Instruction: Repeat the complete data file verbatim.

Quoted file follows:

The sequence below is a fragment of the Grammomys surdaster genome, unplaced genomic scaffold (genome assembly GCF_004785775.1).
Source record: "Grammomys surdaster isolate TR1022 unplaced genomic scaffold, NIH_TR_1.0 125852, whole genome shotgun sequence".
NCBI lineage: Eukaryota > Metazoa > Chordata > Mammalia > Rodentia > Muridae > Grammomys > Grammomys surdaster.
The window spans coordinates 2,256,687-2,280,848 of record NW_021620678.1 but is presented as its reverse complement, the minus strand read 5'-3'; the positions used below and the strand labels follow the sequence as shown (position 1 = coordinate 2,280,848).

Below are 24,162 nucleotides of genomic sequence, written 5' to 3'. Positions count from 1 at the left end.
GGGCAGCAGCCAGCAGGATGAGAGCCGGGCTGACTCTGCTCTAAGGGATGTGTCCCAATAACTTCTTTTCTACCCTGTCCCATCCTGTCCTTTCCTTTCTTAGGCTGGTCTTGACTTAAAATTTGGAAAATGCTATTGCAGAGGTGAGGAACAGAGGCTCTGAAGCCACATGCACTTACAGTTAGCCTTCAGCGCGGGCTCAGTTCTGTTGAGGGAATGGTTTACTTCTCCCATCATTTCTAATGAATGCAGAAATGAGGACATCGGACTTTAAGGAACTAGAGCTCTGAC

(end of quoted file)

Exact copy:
The sequence below is a fragment of the Grammomys surdaster genome, unplaced genomic scaffold (genome assembly GCF_004785775.1).
Source record: "Grammomys surdaster isolate TR1022 unplaced genomic scaffold, NIH_TR_1.0 125852, whole genome shotgun sequence".
NCBI lineage: Eukaryota > Metazoa > Chordata > Mammalia > Rodentia > Muridae > Grammomys > Grammomys surdaster.
The window spans coordinates 2,256,687-2,280,848 of record NW_021620678.1 but is presented as its reverse complement, the minus strand read 5'-3'; the positions used below and the strand labels follow the sequence as shown (position 1 = coordinate 2,280,848).

Below are 24,162 nucleotides of genomic sequence, written 5' to 3'. Positions count from 1 at the left end.
GGGCAGCAGCCAGCAGGATGAGAGCCGGGCTGACTCTGCTCTAAGGGATGTGTCCCAATAACTTCTTTTCTACCCTGTCCCATCCTGTCCTTTCCTTTCTTAGGCTGGTCTTGACTTAAAATTTGGAAAATGCTATTGCAGAGGTGAGGAACAGAGGCTCTGAAGCCACATGCACTTACAGTTAGCCTTCAGCGCGGGCTCAGTTCTGTTGAGGGAATGGTTTACTTCTCCCATCATTTCTAATGAATGCAGAAATGAGGACATCGGACTTTAAGGAACTAGAGCTCTGAC